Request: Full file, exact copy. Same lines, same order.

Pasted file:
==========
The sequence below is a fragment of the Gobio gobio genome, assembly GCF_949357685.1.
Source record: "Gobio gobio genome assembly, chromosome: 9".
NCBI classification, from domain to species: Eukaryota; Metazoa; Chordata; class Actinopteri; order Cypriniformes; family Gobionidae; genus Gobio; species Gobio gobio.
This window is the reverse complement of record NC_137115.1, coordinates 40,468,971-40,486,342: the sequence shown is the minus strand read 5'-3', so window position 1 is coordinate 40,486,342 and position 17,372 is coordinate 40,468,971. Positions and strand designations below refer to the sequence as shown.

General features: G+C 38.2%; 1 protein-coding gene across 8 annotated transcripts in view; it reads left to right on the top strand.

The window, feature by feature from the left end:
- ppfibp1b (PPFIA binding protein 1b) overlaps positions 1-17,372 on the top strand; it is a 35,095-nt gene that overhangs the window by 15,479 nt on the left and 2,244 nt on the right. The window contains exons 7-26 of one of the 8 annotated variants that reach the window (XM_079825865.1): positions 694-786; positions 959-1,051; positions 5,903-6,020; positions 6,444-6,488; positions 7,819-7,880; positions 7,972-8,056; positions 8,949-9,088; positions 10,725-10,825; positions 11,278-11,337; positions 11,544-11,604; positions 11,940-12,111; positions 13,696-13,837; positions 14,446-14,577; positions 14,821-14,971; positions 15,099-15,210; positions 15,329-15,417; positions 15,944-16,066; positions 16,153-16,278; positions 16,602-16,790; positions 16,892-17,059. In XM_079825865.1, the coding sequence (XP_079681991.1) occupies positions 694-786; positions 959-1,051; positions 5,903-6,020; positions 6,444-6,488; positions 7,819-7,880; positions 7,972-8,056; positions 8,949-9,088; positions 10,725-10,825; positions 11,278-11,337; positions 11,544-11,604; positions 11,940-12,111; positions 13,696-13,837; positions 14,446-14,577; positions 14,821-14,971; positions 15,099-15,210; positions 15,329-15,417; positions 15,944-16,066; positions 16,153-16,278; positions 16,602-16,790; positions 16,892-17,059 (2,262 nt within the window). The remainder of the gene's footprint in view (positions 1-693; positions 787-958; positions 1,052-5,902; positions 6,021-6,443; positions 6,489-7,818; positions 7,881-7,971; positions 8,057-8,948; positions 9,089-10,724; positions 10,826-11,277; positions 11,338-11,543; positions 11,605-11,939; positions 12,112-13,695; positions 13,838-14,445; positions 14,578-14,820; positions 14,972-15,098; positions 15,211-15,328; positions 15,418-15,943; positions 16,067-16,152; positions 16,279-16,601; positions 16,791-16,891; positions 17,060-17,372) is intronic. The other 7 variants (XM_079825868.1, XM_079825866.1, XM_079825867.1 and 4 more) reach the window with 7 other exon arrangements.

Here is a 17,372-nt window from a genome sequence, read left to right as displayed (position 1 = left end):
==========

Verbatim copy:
The sequence below is a fragment of the Gobio gobio genome, assembly GCF_949357685.1.
Source record: "Gobio gobio genome assembly, chromosome: 9".
NCBI classification, from domain to species: Eukaryota; Metazoa; Chordata; class Actinopteri; order Cypriniformes; family Gobionidae; genus Gobio; species Gobio gobio.
This window is the reverse complement of record NC_137115.1, coordinates 40,468,971-40,486,342: the sequence shown is the minus strand read 5'-3', so window position 1 is coordinate 40,486,342 and position 17,372 is coordinate 40,468,971. Positions and strand designations below refer to the sequence as shown.

General features: G+C 38.2%; 1 protein-coding gene across 8 annotated transcripts in view; it reads left to right on the top strand.

The window, feature by feature from the left end:
- ppfibp1b (PPFIA binding protein 1b) overlaps positions 1-17,372 on the top strand; it is a 35,095-nt gene that overhangs the window by 15,479 nt on the left and 2,244 nt on the right. The window contains exons 7-26 of one of the 8 annotated variants that reach the window (XM_079825865.1): positions 694-786; positions 959-1,051; positions 5,903-6,020; positions 6,444-6,488; positions 7,819-7,880; positions 7,972-8,056; positions 8,949-9,088; positions 10,725-10,825; positions 11,278-11,337; positions 11,544-11,604; positions 11,940-12,111; positions 13,696-13,837; positions 14,446-14,577; positions 14,821-14,971; positions 15,099-15,210; positions 15,329-15,417; positions 15,944-16,066; positions 16,153-16,278; positions 16,602-16,790; positions 16,892-17,059. In XM_079825865.1, the coding sequence (XP_079681991.1) occupies positions 694-786; positions 959-1,051; positions 5,903-6,020; positions 6,444-6,488; positions 7,819-7,880; positions 7,972-8,056; positions 8,949-9,088; positions 10,725-10,825; positions 11,278-11,337; positions 11,544-11,604; positions 11,940-12,111; positions 13,696-13,837; positions 14,446-14,577; positions 14,821-14,971; positions 15,099-15,210; positions 15,329-15,417; positions 15,944-16,066; positions 16,153-16,278; positions 16,602-16,790; positions 16,892-17,059 (2,262 nt within the window). The remainder of the gene's footprint in view (positions 1-693; positions 787-958; positions 1,052-5,902; positions 6,021-6,443; positions 6,489-7,818; positions 7,881-7,971; positions 8,057-8,948; positions 9,089-10,724; positions 10,826-11,277; positions 11,338-11,543; positions 11,605-11,939; positions 12,112-13,695; positions 13,838-14,445; positions 14,578-14,820; positions 14,972-15,098; positions 15,211-15,328; positions 15,418-15,943; positions 16,067-16,152; positions 16,279-16,601; positions 16,791-16,891; positions 17,060-17,372) is intronic. The other 7 variants (XM_079825868.1, XM_079825866.1, XM_079825867.1 and 4 more) reach the window with 7 other exon arrangements.

Here is a 17,372-nt window from a genome sequence, read left to right as displayed (position 1 = left end):